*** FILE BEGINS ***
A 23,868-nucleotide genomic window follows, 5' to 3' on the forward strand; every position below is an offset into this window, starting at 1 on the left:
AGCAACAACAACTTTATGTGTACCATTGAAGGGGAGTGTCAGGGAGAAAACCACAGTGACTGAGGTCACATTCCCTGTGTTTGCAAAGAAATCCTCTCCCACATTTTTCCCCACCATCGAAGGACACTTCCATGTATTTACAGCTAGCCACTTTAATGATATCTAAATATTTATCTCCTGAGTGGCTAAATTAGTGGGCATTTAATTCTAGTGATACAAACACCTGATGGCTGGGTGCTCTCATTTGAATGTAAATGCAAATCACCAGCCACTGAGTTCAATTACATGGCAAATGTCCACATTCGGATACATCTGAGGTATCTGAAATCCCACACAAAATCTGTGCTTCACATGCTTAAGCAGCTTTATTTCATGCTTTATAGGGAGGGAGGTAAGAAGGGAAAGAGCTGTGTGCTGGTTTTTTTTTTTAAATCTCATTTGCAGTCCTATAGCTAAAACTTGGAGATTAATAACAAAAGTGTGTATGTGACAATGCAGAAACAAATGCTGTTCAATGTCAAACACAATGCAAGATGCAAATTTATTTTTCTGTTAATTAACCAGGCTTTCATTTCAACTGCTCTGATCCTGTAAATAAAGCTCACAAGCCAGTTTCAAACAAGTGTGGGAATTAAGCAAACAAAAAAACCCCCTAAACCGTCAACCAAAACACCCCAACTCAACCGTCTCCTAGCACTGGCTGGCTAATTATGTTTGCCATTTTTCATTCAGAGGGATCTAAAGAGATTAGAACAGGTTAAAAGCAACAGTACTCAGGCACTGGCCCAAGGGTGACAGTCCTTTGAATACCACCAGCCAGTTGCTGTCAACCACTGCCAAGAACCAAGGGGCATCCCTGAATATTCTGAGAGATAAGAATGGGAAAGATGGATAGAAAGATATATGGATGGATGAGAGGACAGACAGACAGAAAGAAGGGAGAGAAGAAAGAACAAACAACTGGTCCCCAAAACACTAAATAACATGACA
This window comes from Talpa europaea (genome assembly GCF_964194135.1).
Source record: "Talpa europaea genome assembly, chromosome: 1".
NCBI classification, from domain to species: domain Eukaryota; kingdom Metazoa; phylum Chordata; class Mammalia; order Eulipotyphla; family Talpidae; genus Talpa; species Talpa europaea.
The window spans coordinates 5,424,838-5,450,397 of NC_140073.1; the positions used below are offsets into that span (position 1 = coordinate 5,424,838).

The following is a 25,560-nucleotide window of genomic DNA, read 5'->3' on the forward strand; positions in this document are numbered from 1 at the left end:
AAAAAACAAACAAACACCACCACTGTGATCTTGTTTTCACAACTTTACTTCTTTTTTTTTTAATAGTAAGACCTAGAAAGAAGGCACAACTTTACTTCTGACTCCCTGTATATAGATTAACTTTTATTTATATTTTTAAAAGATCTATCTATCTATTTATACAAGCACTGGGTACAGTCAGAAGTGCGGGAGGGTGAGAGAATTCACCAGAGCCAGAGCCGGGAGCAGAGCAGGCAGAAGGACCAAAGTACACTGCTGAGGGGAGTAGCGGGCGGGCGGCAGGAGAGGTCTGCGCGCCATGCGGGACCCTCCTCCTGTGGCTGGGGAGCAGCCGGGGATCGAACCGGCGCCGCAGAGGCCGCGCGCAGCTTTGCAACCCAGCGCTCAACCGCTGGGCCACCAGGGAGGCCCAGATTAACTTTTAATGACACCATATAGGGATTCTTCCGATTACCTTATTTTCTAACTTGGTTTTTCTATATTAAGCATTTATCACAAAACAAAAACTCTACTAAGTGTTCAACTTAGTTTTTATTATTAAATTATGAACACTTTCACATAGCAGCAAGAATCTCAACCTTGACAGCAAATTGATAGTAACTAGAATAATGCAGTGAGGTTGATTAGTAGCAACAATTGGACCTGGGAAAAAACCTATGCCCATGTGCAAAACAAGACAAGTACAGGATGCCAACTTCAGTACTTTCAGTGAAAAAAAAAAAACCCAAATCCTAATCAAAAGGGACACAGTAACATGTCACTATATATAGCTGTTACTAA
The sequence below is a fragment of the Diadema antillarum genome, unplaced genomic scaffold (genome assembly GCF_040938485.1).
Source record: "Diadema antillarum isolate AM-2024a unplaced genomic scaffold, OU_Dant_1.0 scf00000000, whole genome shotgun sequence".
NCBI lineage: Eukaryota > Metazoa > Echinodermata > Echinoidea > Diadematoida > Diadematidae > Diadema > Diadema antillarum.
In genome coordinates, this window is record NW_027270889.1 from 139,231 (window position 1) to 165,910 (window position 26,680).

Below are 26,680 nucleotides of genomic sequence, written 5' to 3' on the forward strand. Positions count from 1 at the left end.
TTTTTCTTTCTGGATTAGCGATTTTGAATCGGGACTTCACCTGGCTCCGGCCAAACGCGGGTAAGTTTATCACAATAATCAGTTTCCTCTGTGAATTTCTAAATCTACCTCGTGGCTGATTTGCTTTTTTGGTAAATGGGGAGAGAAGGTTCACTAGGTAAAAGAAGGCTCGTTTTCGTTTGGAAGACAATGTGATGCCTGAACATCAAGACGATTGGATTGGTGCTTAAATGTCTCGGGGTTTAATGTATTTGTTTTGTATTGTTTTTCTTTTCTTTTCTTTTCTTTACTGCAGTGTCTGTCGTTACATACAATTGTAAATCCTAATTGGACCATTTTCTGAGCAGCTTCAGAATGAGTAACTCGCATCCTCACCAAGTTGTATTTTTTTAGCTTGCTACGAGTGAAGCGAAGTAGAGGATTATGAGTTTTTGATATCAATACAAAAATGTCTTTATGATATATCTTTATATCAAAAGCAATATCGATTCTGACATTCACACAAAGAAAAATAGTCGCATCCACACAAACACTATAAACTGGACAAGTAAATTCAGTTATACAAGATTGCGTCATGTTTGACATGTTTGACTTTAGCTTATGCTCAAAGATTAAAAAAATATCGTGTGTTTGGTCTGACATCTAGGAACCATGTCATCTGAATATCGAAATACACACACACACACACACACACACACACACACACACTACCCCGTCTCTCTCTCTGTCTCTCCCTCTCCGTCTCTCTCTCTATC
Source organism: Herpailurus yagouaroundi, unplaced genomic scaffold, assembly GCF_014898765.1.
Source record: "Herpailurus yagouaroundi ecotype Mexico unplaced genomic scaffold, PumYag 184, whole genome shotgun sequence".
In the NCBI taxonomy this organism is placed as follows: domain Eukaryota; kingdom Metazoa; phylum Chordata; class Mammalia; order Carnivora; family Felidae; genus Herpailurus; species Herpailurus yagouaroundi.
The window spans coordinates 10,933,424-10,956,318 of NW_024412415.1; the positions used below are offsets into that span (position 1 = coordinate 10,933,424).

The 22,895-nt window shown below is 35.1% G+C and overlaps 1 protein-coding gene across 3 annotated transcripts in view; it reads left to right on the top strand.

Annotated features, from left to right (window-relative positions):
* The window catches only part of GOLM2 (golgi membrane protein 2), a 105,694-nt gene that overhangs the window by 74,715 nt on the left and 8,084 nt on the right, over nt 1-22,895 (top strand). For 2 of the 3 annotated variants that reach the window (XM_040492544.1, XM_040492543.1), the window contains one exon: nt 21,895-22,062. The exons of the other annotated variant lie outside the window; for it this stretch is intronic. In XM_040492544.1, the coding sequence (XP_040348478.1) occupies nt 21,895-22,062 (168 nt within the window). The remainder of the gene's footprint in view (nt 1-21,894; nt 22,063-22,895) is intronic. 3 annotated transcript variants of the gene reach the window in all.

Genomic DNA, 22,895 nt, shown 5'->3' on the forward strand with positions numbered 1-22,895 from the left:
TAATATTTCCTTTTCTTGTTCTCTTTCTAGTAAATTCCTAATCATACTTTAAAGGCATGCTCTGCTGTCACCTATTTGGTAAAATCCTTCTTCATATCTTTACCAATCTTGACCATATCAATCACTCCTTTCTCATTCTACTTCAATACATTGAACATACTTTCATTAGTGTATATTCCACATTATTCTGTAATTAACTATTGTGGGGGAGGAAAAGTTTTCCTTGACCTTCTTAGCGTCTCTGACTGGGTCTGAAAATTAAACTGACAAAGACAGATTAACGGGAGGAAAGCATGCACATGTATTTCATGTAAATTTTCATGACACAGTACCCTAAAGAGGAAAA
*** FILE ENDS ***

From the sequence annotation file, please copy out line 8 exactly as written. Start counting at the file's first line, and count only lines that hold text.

AAAAAACAAACAAACACCACCACTGTGATCTTGTTTTCACAACTTTACTTCTTTTTTTTTTAATAGTAAGACCTAGAAAGAAGGCACAACTTTACTTCTGACTCCCTGTATATAGATTAACTTTTATTTATATTTTTAAAAGATCTATCTATCTATTTATACAAGCACTGGGTACAGTCAGAAGTGCGGGAGGGTGAGAGAATTCACCAGAGCCAGAGCCGGGAGCAGAGCAGGCAGAAGGACCAAAGTACACTGCTGAGGGGAGTAGCGGGCGGGCGGCAGGAGAGGTCTGCGCGCCATGCGGGACCCTCCTCCTGTGGCTGGGGAGCAGCCGGGGATCGAACCGGCGCCGCAGAGGCCGCGCGCAGCTTTGCAACCCAGCGCTCAACCGCTGGGCCACCAGGGAGGCCCAGATTAACTTTTAATGACACCATATAGGGATTCTTCCGATTACCTTATTTTCTAACTTGGTTTTTCTATATTAAGCATTTATCACAAAACAAAAACTCTACTAAGTGTTCAACTTAGTTTTTATTATTAAATTATGAACACTTTCACATAGCAGCAAGAATCTCAACCTTGACAGCAAATTGATAGTAACTAGAATAATGCAGTGAGGTTGATTAGTAGCAACAATTGGACCTGGGAAAAAACCTATGCCCATGTGCAAAACAAGACAAGTACAGGATGCCAACTTCAGTACTTTCAGTGAAAAAAAAAAAACCCAAATCCTAATCAAAAGGGACACAGTAACATGTCACTATATATAGCTGTTACTAA